Later in the programme the panel discussed a German proposed EU-wide ban on Holocaust denial. They all agreed that the idea was preposterous; pointing out that such a ban would not achieve anything other than to drive voters into the hands of neo-nazi or far right parties, as has already been seen in many parts of Europe. Further, to my mind, what exactly constitutes as Holocaust denial? What, under an EU-wide ban would be classed as denying the Jewish holocaust? Denying every single detail, and there are still a few unproven facts – or just certain aspects of the holocaust? Either way, it sounds rather dangerous to me. David Irving (whose name escapes Shane in the programme) originally denied the holocaust outright, but just before his arrest, trial and imprisonment in Austria changed his story to saying he didn’t think that Hitler knew the full plans set out in the Final Solution. Under the EU ban, would Irving have been committing a crime under the later, since this is historically disputed fact? This law I feel would be an unneeded attack on free speech in Europe and this country - but then the EU Parliament who would have to vote in and implement such a law is hardly a great bastion of democracy and free speech itself. As I’ve said time and again, the sooner we leave the European Union, the better – then we as a nation can make such decisions ourselves.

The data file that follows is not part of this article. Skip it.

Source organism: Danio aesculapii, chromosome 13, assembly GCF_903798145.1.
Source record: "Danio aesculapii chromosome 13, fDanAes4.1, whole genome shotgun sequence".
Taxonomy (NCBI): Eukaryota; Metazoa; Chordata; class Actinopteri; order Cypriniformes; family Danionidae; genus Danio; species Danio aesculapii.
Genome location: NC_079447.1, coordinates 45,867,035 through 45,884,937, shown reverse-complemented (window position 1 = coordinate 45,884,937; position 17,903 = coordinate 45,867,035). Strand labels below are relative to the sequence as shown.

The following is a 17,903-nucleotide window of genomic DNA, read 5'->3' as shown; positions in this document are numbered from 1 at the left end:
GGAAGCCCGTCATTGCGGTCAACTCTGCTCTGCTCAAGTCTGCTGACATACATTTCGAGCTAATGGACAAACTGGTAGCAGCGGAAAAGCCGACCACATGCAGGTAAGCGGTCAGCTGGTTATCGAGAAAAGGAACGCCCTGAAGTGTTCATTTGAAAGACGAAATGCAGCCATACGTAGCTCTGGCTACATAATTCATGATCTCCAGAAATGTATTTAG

Overall this particular edition of Open Europe was very good. I think that perhaps Shane Greer as presenter spent perhaps too much time talking. However, he was generally insightful and did well at keeping the panellists on topic.
While I did not agree with absolutely every comment Elisabeth Davies made, I would go along with her overall tone. She is a classical economic liberal, and I think not scared of speaking up for her beliefs. I expect the Adam Smith Institute realise that they are very lucky to have her as their research assistant.
Michael Ehoize-Ediae was once again sound in practically everything he said. His last but one speech in particular, regarding the hypocrisy of a European Union dictating freedoms to foreign nations while restricting them in its own dominion, was excellent.
Natasha Harrison, founder of the UK Law community did extremely well I think on her first Doughty Street appearance. It’s not easy sitting there having people talking at you quickly with little time to collect your thoughts, with the studio lights glaring down on you and knowing that everything you say is being recorded and going out live. Her online Law community project set for launch later in the year is a really worthwhile venture and I wish her the best of luck in its organising and launch. I am sure it will be very successful indeed.